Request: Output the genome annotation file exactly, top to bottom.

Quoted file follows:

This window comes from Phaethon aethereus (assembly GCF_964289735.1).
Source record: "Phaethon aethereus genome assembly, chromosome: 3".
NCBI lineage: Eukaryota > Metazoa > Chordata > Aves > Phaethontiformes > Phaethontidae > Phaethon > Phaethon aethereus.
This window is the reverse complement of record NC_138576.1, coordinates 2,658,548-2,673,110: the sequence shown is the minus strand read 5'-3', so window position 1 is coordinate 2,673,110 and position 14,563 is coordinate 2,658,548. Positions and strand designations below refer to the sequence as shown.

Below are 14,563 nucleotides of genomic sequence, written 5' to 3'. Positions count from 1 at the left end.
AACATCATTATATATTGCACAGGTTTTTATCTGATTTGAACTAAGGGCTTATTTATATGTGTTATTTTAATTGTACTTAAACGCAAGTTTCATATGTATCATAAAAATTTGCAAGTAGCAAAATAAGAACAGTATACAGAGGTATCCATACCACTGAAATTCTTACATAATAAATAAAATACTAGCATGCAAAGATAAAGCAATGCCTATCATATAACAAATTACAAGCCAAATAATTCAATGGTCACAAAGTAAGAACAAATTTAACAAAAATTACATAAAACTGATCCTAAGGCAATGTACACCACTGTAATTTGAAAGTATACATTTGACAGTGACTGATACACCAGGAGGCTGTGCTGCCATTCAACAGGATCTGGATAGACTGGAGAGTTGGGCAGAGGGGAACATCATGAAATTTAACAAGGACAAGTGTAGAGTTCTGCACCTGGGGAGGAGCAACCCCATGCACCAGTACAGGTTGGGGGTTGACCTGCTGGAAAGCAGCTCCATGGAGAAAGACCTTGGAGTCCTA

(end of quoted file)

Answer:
This window comes from Phaethon aethereus (assembly GCF_964289735.1).
Source record: "Phaethon aethereus genome assembly, chromosome: 3".
NCBI lineage: Eukaryota > Metazoa > Chordata > Aves > Phaethontiformes > Phaethontidae > Phaethon > Phaethon aethereus.
This window is the reverse complement of record NC_138576.1, coordinates 2,658,548-2,673,110: the sequence shown is the minus strand read 5'-3', so window position 1 is coordinate 2,673,110 and position 14,563 is coordinate 2,658,548. Positions and strand designations below refer to the sequence as shown.

Below are 14,563 nucleotides of genomic sequence, written 5' to 3'. Positions count from 1 at the left end.
AACATCATTATATATTGCACAGGTTTTTATCTGATTTGAACTAAGGGCTTATTTATATGTGTTATTTTAATTGTACTTAAACGCAAGTTTCATATGTATCATAAAAATTTGCAAGTAGCAAAATAAGAACAGTATACAGAGGTATCCATACCACTGAAATTCTTACATAATAAATAAAATACTAGCATGCAAAGATAAAGCAATGCCTATCATATAACAAATTACAAGCCAAATAATTCAATGGTCACAAAGTAAGAACAAATTTAACAAAAATTACATAAAACTGATCCTAAGGCAATGTACACCACTGTAATTTGAAAGTATACATTTGACAGTGACTGATACACCAGGAGGCTGTGCTGCCATTCAACAGGATCTGGATAGACTGGAGAGTTGGGCAGAGGGGAACATCATGAAATTTAACAAGGACAAGTGTAGAGTTCTGCACCTGGGGAGGAGCAACCCCATGCACCAGTACAGGTTGGGGGTTGACCTGCTGGAAAGCAGCTCCATGGAGAAAGACCTTGGAGTCCTA